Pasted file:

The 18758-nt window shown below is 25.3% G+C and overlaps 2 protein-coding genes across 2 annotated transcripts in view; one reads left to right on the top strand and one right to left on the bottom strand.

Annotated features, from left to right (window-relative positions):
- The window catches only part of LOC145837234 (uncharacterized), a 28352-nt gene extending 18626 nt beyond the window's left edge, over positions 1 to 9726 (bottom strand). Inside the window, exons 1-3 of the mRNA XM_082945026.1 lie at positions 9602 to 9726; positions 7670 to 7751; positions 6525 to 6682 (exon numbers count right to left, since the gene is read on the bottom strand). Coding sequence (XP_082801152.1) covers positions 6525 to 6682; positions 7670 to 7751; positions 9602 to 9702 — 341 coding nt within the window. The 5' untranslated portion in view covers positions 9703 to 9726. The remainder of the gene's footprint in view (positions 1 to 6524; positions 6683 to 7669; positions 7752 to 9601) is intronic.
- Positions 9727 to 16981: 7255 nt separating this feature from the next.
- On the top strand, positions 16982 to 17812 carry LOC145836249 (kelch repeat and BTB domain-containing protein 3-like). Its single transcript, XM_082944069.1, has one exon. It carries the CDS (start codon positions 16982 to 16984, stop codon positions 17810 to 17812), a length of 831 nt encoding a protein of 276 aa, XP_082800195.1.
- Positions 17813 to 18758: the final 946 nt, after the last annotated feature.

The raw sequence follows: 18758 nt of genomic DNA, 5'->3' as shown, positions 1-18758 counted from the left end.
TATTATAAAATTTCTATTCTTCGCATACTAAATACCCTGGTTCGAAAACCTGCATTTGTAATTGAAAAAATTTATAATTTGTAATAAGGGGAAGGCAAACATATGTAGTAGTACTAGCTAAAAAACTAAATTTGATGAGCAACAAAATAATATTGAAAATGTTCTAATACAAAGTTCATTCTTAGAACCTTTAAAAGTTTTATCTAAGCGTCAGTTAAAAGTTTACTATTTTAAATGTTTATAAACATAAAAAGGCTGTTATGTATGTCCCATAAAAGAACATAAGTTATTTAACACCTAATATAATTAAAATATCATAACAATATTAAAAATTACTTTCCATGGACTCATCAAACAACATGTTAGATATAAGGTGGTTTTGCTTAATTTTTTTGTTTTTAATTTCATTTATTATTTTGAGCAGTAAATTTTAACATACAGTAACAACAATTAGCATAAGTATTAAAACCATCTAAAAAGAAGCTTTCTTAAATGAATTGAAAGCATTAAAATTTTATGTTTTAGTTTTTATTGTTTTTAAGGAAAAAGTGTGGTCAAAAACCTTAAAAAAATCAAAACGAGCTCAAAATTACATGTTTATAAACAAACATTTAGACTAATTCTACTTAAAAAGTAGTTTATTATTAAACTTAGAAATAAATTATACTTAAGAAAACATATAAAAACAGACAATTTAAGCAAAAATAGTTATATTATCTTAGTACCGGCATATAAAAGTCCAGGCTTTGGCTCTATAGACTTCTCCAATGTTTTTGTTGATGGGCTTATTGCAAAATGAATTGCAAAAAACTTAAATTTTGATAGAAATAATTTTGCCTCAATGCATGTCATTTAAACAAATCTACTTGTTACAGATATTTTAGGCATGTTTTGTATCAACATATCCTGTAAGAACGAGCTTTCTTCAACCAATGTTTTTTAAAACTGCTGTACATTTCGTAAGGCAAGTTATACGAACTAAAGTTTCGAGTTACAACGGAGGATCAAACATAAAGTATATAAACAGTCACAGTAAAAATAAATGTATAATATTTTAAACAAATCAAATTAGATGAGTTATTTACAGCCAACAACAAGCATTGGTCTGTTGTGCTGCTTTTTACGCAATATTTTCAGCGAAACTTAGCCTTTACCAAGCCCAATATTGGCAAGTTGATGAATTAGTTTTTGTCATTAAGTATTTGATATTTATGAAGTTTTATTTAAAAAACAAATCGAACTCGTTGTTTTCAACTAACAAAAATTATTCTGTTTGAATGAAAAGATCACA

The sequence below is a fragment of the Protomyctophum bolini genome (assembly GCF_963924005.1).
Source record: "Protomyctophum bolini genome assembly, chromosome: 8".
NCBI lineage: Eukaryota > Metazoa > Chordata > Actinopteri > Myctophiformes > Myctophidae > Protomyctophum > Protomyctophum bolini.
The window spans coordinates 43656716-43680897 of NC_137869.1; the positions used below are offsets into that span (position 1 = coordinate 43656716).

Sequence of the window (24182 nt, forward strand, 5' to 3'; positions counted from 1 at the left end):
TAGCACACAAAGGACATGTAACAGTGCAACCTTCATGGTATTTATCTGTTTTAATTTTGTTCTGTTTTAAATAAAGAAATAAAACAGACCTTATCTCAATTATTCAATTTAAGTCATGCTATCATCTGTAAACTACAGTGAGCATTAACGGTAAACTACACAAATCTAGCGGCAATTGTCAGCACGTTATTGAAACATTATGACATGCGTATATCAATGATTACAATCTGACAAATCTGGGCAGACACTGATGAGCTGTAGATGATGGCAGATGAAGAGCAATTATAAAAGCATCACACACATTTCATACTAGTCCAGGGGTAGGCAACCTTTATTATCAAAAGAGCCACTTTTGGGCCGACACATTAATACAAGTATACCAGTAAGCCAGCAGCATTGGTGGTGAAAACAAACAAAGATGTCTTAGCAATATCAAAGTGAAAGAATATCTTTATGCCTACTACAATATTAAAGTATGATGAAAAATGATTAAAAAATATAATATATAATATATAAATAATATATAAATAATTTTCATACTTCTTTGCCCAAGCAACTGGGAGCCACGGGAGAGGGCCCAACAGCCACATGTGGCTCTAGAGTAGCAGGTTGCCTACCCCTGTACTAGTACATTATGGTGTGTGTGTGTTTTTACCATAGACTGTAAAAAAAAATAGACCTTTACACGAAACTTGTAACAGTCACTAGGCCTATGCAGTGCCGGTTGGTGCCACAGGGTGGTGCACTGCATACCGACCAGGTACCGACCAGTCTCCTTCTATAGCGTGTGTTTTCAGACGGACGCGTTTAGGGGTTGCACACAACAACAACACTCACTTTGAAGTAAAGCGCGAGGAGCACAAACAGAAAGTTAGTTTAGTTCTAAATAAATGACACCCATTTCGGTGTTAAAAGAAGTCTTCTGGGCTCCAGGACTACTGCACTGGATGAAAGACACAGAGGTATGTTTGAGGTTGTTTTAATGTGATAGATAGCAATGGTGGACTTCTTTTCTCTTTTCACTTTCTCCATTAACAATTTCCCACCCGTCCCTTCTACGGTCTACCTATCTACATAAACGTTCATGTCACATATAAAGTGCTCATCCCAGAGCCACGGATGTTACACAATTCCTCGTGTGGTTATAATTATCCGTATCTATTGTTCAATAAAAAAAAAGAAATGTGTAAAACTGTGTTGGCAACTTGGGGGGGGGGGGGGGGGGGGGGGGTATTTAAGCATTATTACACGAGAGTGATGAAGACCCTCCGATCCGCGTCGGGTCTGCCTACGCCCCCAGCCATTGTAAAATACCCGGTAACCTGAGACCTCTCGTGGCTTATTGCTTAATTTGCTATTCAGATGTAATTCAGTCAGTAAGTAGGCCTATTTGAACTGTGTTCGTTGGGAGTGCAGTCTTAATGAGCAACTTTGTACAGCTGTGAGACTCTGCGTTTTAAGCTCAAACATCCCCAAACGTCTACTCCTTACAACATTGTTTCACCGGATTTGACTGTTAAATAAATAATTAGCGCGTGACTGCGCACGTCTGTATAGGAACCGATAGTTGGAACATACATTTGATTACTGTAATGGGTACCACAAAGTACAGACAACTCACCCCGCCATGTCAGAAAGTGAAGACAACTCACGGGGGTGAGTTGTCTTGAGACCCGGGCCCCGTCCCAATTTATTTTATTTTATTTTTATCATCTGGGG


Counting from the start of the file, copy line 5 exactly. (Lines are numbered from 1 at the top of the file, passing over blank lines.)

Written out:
- On the top strand, positions 16982 to 17812 carry LOC145836249 (kelch repeat and BTB domain-containing protein 3-like). Its single transcript, XM_082944069.1, has one exon. It carries the CDS (start codon positions 16982 to 16984, stop codon positions 17810 to 17812), a length of 831 nt encoding a protein of 276 aa, XP_082800195.1.